The Real Reason Americans Avoid A Healthy Lifestyle May Surprise You

Incorporating healthy habits into our day-to-day lives provides a variety of benefits — from increased longevity to disease prevention to mental health (via Healthline). As such, it's clear why doctors regularly check in on our eating and exercise habits during our annual physicals. However people choose to define a healthy lifestyle for themselves, many struggle to adhere to their personal health goals. And the reason probably isn't what you'd expect it to be.

A 2021 survey conducted by OnePoll on Naturade's behalf found that 59% of Americans feel the hefty price tag of a healthy lifestyle — especially health food — impedes healthy living (via People). This concern was voiced particularly by participants located in cities, with only 22% of people reporting having access to a local grocery store selling inexpensive, high-quality fruits and vegetables.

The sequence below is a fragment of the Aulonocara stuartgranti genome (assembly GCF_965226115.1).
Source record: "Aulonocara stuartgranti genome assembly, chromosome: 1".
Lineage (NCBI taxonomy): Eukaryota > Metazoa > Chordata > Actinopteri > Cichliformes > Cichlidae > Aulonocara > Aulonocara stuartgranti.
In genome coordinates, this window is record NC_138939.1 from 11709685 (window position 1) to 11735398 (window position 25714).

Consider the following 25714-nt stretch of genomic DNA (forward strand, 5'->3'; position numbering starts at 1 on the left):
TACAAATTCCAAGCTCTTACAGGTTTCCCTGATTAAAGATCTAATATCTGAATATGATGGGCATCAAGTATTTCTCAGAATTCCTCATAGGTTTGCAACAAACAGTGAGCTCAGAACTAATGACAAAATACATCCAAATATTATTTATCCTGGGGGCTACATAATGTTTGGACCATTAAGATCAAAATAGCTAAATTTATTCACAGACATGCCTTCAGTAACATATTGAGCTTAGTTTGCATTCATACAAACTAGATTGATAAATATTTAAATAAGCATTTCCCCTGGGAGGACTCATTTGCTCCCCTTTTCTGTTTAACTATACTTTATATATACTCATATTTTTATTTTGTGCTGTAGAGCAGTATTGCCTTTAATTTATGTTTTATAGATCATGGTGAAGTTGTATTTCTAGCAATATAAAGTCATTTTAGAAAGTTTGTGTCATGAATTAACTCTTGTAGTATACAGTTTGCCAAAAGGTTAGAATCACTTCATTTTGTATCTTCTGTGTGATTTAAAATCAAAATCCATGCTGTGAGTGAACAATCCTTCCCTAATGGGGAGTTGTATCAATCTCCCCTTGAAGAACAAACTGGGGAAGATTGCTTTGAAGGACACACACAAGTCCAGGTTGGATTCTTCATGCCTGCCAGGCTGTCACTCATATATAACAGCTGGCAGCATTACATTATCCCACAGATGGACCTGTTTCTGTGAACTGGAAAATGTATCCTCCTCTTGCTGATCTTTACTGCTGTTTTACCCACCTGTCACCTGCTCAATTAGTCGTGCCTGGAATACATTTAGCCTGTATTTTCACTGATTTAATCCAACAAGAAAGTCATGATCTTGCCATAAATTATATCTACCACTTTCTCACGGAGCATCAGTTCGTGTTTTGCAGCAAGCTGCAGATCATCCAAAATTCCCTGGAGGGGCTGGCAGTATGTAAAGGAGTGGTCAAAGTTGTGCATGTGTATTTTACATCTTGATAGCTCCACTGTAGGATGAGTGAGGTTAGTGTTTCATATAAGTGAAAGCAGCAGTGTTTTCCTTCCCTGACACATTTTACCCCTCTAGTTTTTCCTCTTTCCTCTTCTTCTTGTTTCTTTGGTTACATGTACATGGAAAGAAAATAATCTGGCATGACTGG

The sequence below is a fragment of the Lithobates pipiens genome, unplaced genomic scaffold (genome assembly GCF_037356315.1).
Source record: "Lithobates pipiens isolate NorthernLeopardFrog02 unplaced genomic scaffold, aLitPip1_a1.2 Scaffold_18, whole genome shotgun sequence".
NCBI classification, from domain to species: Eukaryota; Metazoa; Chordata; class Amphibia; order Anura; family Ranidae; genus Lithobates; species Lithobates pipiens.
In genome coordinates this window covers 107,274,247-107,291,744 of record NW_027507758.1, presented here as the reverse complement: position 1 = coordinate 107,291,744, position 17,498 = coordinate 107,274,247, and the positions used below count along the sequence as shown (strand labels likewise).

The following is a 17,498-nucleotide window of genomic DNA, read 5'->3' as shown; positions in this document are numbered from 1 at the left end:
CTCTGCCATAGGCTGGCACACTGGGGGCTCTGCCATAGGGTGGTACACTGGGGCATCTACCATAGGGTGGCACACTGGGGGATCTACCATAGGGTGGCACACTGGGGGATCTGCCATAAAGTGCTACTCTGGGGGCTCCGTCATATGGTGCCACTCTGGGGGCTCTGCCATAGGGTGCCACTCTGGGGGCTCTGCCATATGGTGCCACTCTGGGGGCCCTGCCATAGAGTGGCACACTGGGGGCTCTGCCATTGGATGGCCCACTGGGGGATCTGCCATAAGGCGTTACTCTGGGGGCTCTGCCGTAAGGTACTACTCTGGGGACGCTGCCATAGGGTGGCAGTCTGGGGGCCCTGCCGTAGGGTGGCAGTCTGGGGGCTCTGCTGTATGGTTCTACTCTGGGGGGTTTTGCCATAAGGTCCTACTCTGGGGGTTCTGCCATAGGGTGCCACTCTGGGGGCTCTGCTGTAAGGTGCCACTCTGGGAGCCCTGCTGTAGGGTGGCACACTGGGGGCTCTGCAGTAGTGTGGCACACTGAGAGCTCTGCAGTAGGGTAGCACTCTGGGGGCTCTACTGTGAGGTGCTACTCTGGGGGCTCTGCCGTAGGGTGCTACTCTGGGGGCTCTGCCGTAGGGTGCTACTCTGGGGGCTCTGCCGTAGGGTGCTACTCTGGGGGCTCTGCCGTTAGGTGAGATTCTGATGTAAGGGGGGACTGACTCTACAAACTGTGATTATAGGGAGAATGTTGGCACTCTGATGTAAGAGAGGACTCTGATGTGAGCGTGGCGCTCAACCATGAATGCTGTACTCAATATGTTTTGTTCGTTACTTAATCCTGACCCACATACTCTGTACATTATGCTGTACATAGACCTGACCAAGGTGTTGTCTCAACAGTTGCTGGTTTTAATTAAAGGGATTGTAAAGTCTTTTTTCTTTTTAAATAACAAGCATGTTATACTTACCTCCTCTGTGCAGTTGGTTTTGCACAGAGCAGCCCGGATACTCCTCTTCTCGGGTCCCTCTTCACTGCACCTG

The Food Empowerment Project reports that this is not an uncommon occurrence in communities where accessibility to healthy food options is limited due to physical proximity. The U.S. Department of Agriculture reports that over 2 million Americans without automobile transportation are located over a mile away from the closest grocery store. For those looking to keep costs low and still maintain a healthy lifestyle, what are some options available to those on a budget?

Ways to keep food costs low

As a low-cost alternative, many survey participants shared that fast food becomes a regular part of their diet, typically about three times per week (via People). Despite societal obstacles, 59% of people reported engaging in regular exercise as a part of their healthy lifestyle.

Exercise proves to be equally as important as healthy eating, as demonstrated by a study published in the British Journal of Sports Medicine. It found just 11 minutes of daily exercise reduced the risk of premature death for older adults.

When it comes to budget-friendly health food options, The National Institute of Diabetes and Digestive and Kidney Diseases suggests purchasing store-brand or bulk food items available in larger quantities, rather than buying multiple single-serve items. Additionally, experts suggest cooking with low-cost side dish options such as canned beans or produce purchased while in season, as they are generally priced lower than when out of season.